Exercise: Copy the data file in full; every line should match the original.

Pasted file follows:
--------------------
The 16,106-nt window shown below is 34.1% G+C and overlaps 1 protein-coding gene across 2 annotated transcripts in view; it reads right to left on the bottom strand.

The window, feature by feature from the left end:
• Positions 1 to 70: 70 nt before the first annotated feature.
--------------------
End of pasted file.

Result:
The 16,106-nt window shown below is 34.1% G+C and overlaps 1 protein-coding gene across 2 annotated transcripts in view; it reads right to left on the bottom strand.

The window, feature by feature from the left end:
• Positions 1 to 70: 70 nt before the first annotated feature.